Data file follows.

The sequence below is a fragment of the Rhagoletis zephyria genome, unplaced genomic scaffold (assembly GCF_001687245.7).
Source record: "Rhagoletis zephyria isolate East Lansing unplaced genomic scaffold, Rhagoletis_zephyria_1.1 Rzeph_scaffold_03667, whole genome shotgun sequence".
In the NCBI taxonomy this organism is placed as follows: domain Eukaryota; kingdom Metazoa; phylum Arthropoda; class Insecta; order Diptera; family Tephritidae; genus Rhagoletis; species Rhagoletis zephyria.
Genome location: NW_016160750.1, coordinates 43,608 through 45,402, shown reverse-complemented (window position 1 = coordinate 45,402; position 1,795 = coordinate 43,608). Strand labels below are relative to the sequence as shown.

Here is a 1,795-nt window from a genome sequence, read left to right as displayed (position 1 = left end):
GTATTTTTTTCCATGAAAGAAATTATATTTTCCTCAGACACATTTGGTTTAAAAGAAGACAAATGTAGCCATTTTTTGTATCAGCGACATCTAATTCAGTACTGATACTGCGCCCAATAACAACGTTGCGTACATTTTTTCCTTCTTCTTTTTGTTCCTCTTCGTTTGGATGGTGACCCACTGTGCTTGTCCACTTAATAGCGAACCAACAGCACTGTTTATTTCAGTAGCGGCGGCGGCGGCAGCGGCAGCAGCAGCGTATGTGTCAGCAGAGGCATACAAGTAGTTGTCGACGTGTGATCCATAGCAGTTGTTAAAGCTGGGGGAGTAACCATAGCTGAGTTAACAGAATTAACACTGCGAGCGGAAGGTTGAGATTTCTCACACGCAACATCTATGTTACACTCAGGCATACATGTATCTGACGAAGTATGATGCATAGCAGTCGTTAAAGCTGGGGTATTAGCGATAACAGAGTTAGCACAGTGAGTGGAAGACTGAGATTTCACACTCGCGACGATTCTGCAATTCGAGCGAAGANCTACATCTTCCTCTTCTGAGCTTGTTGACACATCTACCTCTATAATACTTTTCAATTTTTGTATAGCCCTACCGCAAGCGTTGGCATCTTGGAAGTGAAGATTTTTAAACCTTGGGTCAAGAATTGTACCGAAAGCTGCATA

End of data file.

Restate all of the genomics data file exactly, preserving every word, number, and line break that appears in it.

The sequence below is a fragment of the Rhagoletis zephyria genome, unplaced genomic scaffold (assembly GCF_001687245.7).
Source record: "Rhagoletis zephyria isolate East Lansing unplaced genomic scaffold, Rhagoletis_zephyria_1.1 Rzeph_scaffold_03667, whole genome shotgun sequence".
In the NCBI taxonomy this organism is placed as follows: domain Eukaryota; kingdom Metazoa; phylum Arthropoda; class Insecta; order Diptera; family Tephritidae; genus Rhagoletis; species Rhagoletis zephyria.
Genome location: NW_016160750.1, coordinates 43,608 through 45,402, shown reverse-complemented (window position 1 = coordinate 45,402; position 1,795 = coordinate 43,608). Strand labels below are relative to the sequence as shown.

Here is a 1,795-nt window from a genome sequence, read left to right as displayed (position 1 = left end):
GTATTTTTTTCCATGAAAGAAATTATATTTTCCTCAGACACATTTGGTTTAAAAGAAGACAAATGTAGCCATTTTTTGTATCAGCGACATCTAATTCAGTACTGATACTGCGCCCAATAACAACGTTGCGTACATTTTTTCCTTCTTCTTTTTGTTCCTCTTCGTTTGGATGGTGACCCACTGTGCTTGTCCACTTAATAGCGAACCAACAGCACTGTTTATTTCAGTAGCGGCGGCGGCGGCAGCGGCAGCAGCAGCGTATGTGTCAGCAGAGGCATACAAGTAGTTGTCGACGTGTGATCCATAGCAGTTGTTAAAGCTGGGGGAGTAACCATAGCTGAGTTAACAGAATTAACACTGCGAGCGGAAGGTTGAGATTTCTCACACGCAACATCTATGTTACACTCAGGCATACATGTATCTGACGAAGTATGATGCATAGCAGTCGTTAAAGCTGGGGTATTAGCGATAACAGAGTTAGCACAGTGAGTGGAAGACTGAGATTTCACACTCGCGACGATTCTGCAATTCGAGCGAAGANCTACATCTTCCTCTTCTGAGCTTGTTGACACATCTACCTCTATAATACTTTTCAATTTTTGTATAGCCCTACCGCAAGCGTTGGCATCTTGGAAGTGAAGATTTTTAAACCTTGGGTCAAGAATTGTACCGAAAGCTGCATA